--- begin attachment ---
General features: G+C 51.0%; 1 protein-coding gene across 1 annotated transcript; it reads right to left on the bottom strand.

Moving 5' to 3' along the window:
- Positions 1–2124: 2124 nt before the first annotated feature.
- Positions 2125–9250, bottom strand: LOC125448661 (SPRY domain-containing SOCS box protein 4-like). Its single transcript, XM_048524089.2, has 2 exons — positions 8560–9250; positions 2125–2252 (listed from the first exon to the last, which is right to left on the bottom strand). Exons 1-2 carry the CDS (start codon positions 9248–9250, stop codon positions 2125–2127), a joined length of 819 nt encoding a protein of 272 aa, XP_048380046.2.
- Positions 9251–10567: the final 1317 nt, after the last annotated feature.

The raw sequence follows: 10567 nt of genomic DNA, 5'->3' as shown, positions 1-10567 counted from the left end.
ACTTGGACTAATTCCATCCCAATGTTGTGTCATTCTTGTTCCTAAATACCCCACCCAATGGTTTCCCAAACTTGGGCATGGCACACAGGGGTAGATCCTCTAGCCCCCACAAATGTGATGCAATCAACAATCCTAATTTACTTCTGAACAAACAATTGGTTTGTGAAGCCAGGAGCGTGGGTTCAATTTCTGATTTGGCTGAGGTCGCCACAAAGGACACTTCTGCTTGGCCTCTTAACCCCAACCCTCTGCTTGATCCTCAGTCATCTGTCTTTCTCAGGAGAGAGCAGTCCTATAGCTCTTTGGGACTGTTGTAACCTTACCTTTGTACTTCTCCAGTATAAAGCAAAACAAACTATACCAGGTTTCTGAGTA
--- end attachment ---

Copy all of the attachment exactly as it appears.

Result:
General features: G+C 51.0%; 1 protein-coding gene across 1 annotated transcript; it reads right to left on the bottom strand.

Moving 5' to 3' along the window:
- Positions 1–2124: 2124 nt before the first annotated feature.
- Positions 2125–9250, bottom strand: LOC125448661 (SPRY domain-containing SOCS box protein 4-like). Its single transcript, XM_048524089.2, has 2 exons — positions 8560–9250; positions 2125–2252 (listed from the first exon to the last, which is right to left on the bottom strand). Exons 1-2 carry the CDS (start codon positions 9248–9250, stop codon positions 2125–2127), a joined length of 819 nt encoding a protein of 272 aa, XP_048380046.2.
- Positions 9251–10567: the final 1317 nt, after the last annotated feature.

The raw sequence follows: 10567 nt of genomic DNA, 5'->3' as shown, positions 1-10567 counted from the left end.
ACTTGGACTAATTCCATCCCAATGTTGTGTCATTCTTGTTCCTAAATACCCCACCCAATGGTTTCCCAAACTTGGGCATGGCACACAGGGGTAGATCCTCTAGCCCCCACAAATGTGATGCAATCAACAATCCTAATTTACTTCTGAACAAACAATTGGTTTGTGAAGCCAGGAGCGTGGGTTCAATTTCTGATTTGGCTGAGGTCGCCACAAAGGACACTTCTGCTTGGCCTCTTAACCCCAACCCTCTGCTTGATCCTCAGTCATCTGTCTTTCTCAGGAGAGAGCAGTCCTATAGCTCTTTGGGACTGTTGTAACCTTACCTTTGTACTTCTCCAGTATAAAGCAAAACAAACTATACCAGGTTTCTGAGTA